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I'll never own a long haired dog. Way too much maintenance every time you hunt.
 

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I would also like to mention english pointers to this list. I currently have four of them in the house and they are a wonderful breed in the house and the field, if you are truly looking for a BIRD DOG! They have no interest in fur such as rabbits or deer or anything else other than birds! And they are great with kids and other dogs as well.
 

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GSP's has a wide range of bloodlines and if you choose the right bloodline then you should be able to get a nice house dog. I would also recommend staying away from ALPHA puppies also.
 

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Discussion Starter #10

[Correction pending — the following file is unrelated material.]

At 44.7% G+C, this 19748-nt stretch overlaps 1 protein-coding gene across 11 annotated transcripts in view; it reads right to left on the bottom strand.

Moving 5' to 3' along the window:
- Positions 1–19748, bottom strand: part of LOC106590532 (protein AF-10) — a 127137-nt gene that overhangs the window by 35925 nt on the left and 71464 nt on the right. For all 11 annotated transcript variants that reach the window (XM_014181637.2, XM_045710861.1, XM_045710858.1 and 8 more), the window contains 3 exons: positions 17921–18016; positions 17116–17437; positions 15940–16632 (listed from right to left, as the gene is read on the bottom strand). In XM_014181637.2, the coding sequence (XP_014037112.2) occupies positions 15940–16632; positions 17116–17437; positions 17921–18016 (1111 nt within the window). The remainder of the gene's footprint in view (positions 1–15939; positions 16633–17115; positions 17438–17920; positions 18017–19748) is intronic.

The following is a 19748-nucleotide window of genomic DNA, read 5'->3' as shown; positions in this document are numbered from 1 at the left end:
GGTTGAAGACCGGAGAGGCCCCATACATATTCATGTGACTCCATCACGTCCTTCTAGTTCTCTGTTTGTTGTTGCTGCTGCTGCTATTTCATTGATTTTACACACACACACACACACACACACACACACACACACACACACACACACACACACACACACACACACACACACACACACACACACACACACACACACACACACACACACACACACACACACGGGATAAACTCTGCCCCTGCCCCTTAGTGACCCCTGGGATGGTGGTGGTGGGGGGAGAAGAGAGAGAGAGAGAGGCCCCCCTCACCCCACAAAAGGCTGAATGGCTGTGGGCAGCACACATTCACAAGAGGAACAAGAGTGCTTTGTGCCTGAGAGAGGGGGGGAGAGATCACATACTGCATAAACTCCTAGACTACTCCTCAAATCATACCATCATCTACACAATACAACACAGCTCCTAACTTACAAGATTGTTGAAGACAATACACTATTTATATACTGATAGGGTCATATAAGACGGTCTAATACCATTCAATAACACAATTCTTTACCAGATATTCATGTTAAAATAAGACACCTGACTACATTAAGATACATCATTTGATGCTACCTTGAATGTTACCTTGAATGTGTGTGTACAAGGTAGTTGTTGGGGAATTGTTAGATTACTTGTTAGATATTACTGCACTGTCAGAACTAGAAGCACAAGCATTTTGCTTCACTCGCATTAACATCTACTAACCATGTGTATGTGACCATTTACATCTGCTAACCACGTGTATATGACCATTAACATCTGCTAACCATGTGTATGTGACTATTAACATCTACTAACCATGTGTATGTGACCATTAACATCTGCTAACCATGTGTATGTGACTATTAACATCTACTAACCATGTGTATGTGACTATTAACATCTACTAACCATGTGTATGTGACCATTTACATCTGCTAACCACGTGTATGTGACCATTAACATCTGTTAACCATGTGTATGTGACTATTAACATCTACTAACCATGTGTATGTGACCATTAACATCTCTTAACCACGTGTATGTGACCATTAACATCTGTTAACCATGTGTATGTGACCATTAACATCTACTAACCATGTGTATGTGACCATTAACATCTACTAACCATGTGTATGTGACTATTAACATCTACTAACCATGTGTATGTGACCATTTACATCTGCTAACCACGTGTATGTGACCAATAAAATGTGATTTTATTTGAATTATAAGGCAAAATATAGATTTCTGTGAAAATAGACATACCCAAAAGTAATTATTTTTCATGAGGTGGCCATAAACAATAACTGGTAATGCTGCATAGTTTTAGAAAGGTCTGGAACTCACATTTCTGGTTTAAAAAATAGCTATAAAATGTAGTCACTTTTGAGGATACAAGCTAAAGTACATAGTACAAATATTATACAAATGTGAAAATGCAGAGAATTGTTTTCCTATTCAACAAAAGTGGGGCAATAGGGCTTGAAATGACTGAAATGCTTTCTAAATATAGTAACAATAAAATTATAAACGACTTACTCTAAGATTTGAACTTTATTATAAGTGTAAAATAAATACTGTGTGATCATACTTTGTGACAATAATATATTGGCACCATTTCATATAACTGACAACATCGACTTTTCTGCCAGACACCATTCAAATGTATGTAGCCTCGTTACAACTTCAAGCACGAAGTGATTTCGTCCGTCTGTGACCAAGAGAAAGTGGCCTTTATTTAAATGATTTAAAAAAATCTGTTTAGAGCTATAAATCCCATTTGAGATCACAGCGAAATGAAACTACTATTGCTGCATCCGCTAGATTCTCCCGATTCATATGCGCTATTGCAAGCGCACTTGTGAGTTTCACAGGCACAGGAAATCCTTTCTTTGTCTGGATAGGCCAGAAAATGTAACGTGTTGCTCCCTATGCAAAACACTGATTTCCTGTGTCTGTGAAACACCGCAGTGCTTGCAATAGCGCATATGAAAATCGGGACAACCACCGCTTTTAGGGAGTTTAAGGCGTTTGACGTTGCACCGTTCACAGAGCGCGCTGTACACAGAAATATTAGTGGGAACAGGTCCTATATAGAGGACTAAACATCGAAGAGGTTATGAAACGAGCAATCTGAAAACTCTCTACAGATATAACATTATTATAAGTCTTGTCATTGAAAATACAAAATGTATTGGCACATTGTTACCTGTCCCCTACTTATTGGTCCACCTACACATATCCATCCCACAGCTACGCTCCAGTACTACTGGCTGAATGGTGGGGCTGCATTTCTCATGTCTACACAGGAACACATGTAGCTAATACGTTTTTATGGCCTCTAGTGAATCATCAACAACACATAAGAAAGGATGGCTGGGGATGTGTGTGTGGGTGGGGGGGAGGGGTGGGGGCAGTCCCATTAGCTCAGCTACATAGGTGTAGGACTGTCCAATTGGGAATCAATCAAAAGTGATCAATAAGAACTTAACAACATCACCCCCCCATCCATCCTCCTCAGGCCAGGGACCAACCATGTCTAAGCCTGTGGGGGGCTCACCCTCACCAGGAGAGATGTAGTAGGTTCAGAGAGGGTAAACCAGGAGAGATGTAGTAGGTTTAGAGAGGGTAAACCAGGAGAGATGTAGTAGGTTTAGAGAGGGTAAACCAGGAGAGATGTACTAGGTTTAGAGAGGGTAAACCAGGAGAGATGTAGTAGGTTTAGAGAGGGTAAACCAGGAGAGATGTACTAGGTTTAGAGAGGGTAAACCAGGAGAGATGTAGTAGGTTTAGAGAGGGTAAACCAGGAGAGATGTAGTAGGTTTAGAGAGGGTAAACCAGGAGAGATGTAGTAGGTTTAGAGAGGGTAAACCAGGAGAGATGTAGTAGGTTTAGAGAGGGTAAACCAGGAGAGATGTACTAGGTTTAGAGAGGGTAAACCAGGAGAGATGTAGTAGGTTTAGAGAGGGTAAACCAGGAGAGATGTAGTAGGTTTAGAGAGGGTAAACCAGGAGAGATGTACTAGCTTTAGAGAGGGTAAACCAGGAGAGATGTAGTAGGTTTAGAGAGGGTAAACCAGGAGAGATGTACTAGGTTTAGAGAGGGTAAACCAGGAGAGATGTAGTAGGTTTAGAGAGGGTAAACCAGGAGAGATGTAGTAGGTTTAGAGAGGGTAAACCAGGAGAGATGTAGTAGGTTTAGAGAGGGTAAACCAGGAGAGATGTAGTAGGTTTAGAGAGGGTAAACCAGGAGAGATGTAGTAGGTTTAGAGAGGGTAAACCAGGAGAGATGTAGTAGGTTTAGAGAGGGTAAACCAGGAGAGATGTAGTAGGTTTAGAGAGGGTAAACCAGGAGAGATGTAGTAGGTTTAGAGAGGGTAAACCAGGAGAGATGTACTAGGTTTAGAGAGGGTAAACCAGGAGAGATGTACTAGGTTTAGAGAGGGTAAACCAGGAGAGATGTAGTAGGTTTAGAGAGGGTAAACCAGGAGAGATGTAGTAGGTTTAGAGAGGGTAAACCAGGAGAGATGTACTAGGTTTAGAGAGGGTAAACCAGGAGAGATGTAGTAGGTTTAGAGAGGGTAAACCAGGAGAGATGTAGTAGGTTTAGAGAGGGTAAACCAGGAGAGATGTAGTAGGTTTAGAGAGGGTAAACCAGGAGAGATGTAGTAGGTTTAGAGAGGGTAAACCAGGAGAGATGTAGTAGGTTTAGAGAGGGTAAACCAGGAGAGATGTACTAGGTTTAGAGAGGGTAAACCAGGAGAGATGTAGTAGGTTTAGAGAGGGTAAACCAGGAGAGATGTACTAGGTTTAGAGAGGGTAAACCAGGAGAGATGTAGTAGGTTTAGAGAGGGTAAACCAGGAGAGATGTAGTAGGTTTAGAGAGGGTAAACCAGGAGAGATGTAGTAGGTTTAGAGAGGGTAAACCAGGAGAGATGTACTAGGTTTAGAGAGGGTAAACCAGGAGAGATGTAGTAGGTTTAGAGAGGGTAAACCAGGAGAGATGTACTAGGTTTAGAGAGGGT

Thanks for all the replies so far. I hunt a lot of birds and have hunted with many different types of dogs. I have looked at setters in the past for my next dog but I am yet to get my next dog. As far as time to train at home. My wife is a stay at home mom and is willing and able to do some of the daily training. I also own my own business and the pup will most likely be coming to the office to work with me most every day so someone will be with it most all the time. As for access to birds, I have raised pheasants, quail, and chucker for the last 8 years and always have some on the property. Not to mention we have a few hundred acres that hold good grouse and wood cock. My GSP has had over 1200 birds killed over her. I also will probably enlist the help of a professional bird dog trainer to help make this a better dog. Thanks again for all the help and please keep it coming. The main thing I am looking for is help with the "house dog" part of it.